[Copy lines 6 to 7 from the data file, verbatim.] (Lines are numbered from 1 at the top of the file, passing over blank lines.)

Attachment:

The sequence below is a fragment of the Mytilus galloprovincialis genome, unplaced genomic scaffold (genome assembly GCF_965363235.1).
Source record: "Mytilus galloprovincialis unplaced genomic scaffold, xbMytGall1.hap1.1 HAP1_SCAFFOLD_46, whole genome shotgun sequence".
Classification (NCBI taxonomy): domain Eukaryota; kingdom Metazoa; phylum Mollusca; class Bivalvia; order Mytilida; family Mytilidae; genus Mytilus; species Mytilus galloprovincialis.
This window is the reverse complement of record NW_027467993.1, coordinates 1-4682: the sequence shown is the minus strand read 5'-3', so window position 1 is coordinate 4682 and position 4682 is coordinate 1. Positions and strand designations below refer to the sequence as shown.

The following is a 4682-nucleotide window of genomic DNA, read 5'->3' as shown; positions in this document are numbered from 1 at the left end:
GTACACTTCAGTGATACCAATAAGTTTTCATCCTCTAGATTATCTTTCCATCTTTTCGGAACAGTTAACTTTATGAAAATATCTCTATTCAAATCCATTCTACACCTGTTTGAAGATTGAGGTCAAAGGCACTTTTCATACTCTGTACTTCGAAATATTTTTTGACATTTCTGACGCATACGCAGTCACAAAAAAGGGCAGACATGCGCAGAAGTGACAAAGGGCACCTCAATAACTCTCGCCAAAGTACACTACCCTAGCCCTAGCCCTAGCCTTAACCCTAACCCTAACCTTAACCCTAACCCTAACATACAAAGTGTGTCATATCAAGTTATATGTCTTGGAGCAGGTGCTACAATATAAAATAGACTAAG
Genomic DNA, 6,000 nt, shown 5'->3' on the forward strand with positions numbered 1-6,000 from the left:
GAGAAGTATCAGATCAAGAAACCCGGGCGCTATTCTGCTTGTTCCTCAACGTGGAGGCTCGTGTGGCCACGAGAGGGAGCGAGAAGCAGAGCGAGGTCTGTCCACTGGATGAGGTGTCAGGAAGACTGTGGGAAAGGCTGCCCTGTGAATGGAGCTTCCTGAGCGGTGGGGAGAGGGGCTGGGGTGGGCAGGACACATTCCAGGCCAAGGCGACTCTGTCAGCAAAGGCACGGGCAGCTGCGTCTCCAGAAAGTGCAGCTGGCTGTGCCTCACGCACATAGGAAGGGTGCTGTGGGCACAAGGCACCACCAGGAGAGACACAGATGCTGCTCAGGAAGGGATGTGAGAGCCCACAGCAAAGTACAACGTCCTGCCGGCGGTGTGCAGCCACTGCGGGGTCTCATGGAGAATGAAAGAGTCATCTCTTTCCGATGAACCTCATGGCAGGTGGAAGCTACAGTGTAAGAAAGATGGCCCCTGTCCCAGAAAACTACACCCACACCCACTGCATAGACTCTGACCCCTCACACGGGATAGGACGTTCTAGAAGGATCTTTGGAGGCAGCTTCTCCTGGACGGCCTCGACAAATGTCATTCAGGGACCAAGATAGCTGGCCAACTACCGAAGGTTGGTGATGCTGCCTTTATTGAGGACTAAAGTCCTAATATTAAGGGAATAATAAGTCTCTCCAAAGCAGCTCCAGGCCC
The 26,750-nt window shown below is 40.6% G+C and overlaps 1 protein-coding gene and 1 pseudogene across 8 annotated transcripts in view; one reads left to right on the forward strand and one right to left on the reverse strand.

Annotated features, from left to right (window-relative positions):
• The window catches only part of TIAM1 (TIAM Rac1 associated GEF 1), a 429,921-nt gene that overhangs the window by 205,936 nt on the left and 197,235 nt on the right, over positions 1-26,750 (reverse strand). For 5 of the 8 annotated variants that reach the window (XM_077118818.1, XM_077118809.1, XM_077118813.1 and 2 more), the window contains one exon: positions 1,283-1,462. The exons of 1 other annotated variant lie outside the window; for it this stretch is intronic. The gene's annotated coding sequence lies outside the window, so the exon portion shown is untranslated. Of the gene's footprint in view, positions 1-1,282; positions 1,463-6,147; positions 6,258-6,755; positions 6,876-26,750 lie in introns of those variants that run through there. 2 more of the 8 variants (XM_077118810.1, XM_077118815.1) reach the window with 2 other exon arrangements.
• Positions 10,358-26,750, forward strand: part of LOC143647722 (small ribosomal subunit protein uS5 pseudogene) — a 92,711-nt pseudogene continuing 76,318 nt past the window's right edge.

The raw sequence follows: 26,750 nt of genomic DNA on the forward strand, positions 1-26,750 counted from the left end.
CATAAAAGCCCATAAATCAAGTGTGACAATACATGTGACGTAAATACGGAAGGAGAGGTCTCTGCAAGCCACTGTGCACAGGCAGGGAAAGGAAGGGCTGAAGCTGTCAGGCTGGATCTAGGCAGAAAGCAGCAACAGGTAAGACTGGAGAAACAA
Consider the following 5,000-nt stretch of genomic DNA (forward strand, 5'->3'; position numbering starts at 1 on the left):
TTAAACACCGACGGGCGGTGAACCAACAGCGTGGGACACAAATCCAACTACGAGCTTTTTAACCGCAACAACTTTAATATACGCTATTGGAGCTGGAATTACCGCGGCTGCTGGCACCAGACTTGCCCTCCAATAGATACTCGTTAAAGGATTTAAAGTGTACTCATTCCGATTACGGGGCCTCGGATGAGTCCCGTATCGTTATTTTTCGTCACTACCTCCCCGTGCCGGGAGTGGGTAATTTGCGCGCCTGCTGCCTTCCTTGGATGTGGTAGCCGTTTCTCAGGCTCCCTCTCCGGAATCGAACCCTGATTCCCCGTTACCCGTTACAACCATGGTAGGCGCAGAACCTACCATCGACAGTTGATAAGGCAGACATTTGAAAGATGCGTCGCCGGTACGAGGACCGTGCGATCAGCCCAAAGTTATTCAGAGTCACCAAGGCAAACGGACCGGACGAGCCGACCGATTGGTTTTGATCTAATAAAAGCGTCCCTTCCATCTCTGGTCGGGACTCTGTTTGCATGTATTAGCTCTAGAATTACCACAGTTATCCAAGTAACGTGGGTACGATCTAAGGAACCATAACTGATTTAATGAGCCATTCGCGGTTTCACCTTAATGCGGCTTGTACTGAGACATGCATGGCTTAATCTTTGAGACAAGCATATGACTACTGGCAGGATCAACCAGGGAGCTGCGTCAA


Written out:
GTACACTTCAGTGATACCAATAAGTTTTCATCCTCTAGATTATCTTTCCATCTTTTCGGAACAGTTAACTTTATGAAAATATCTCTATTCAAATCCATTCTACACCTGTTTGAAGATTGAGGTCAAAGGCACTTTTCATACTCTGTACTTCGAAATATTTTTTGACATTTCTGACGCATACGCAGTCACAAAAAAGGGCAGACATGCGCAGAAGTGACAAAGGGCACCTCAATAACTCTCGCCAAAGTACACTACCCTAGCCCTAGCCCTAGCCTTAACCCTAACCCTAACCTTAACCCTAACCCTAACATACAAAGTGTGTCATATCAAGTTATATGTCTTGGAGCAGGTGCTACAATATAAAATAGACTAAG
Genomic DNA, 6,000 nt, shown 5'->3' on the forward strand with positions numbered 1-6,000 from the left: